Virginia Employer Law
Discrimination Based on Perceived Sexual Orientation??
The Situation: An employee claims that she was repeatedly harassed by her supervisor in ways seemingly related to her sexual orientation—frequently saying that she dressed like a lesbian and similar remarks. The employee is actually heterosexual and married to a man. But based on the supervisor’s conduct, other employees begin to actually think that the employee is gay and she begins to feel compelled to explain her sexual orientation. If the employee quits because of the alleged harassment, can she bring a claim under Title VII?…READ MORE
Despite Serious Documented Performance Issues, Reference to Medical Leave May Mean FMLA Retaliation Claim
The Situation: An employee begins working as a sales consultant and from the beginning, has serious performance issues. She is given a number of warnings and even placed on an improvement plan. After she receives a final warning threatening termination if her performance does not improve, she submits a request for FMLA leave for some necessary surgery. The employer grants the request, but then terminates her soon after her return when it is clear her performance is not improving. But in the email sent up the chain recommending termination, the supervisor references the request for medical leave. Is this enough to support a retaliation claim, despite the clear (and well-documented) performance issues?…READ MORE
Has Filing an EEOC Charge Just Gotten Easier?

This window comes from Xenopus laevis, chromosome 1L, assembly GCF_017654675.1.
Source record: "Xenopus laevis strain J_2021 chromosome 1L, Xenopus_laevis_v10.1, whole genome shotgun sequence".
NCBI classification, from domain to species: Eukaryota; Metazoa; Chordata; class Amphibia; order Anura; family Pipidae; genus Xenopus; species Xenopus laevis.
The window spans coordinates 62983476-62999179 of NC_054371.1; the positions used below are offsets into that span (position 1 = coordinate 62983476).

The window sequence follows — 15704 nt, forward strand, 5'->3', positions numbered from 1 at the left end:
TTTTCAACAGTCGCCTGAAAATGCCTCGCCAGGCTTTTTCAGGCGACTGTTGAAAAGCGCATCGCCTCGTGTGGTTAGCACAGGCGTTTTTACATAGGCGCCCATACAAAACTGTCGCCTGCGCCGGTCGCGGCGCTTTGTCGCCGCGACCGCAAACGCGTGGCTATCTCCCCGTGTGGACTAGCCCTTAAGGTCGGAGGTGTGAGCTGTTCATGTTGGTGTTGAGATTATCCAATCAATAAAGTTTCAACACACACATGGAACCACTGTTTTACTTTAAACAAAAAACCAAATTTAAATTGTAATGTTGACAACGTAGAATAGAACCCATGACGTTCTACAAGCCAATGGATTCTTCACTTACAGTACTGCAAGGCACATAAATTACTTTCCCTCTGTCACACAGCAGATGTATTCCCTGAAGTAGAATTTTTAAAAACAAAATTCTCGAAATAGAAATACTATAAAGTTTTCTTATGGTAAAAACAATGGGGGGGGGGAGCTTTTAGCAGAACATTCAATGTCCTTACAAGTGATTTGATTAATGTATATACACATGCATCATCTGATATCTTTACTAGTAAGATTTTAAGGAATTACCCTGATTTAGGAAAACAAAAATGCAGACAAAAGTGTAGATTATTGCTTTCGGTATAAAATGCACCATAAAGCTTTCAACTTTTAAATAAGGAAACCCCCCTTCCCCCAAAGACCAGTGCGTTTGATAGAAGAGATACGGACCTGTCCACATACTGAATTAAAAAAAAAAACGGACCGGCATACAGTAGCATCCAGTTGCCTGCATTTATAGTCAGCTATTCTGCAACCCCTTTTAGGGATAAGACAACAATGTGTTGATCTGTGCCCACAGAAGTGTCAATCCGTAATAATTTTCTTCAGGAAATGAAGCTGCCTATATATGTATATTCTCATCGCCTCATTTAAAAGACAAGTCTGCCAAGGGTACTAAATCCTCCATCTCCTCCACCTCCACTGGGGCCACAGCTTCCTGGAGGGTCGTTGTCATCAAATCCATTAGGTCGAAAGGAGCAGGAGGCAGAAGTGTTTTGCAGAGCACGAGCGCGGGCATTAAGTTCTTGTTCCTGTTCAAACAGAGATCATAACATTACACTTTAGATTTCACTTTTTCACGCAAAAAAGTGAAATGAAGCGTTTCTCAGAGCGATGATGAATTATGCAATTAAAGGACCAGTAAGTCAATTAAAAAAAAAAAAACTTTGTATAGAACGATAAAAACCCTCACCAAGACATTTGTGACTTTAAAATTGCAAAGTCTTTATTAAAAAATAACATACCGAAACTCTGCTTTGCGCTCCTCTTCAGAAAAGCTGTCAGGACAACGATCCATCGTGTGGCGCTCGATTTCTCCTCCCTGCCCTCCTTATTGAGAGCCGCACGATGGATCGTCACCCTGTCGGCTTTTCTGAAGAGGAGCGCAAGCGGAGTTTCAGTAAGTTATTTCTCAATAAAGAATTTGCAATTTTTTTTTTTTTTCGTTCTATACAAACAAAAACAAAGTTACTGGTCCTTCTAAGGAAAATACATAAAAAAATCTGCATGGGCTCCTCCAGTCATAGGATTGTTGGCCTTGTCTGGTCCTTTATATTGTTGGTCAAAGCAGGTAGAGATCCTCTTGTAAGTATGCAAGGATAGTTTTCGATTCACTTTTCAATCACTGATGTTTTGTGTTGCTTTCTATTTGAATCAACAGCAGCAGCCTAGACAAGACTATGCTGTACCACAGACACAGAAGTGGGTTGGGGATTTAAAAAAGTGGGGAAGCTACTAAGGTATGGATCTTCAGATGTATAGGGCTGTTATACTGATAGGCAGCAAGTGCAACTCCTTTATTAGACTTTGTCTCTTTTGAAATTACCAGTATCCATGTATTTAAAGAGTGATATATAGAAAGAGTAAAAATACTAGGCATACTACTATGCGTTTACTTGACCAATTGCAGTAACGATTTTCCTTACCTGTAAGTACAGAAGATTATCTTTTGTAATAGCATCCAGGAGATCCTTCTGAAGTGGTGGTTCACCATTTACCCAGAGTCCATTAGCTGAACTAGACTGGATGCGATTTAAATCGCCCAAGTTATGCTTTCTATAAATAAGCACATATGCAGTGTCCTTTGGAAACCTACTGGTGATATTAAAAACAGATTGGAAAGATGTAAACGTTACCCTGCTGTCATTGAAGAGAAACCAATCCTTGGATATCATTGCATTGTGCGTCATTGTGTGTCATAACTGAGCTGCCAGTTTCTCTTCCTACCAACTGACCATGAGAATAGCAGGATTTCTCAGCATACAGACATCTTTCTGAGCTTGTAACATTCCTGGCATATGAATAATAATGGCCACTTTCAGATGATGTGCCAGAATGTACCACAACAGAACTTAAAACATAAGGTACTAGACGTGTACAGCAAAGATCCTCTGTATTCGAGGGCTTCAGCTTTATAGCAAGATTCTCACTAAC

The Situation: In recent years, the EEOC has begun the implementation of a digital charge system—the idea being that allowing employers and employees to utilize a digital system would both make it easier on them and also on the agency itself. The first phase was implemented in 2015 and allowed employers against whom a charge of employment discrimination had been filed, to interact with the EEOC online through an employer portal (so could upload and download documents, submit a position statement, verify information, etc.). Earlier this week, the EEOC announced another step in its plan to go digital, launching a new Online Inquiry and Appointment System in five of its offices.…READ MORE
Firing Six Weeks After Charge Enough to Show Retaliation?
The Situation: An employee files an EEOC charge, claiming she was discriminated against based on her race. Because of some ongoing performance issues, you put her on a performance improvement plan three weeks later. Following the issuance of another written warning, you decide to terminate her, about six weeks after her charge was filed. Can she bring a retaliation claim based on the timing alone?…READ MORE
Can Hugging Be Hostile?
The Situation: One of your top level managers is known to frequently hug female employees, both in the workplace and outside of work. A female employee who has worked for your company for a number of years ends up filing a charge with the EEOC, asserting a hostile work environment in violation of Title VII, claiming that based upon this manager’s frequent and unwelcome hugs, she has experienced significant stress and anxiety at the workplace. Could your company face liability under Title VII? …READ MORE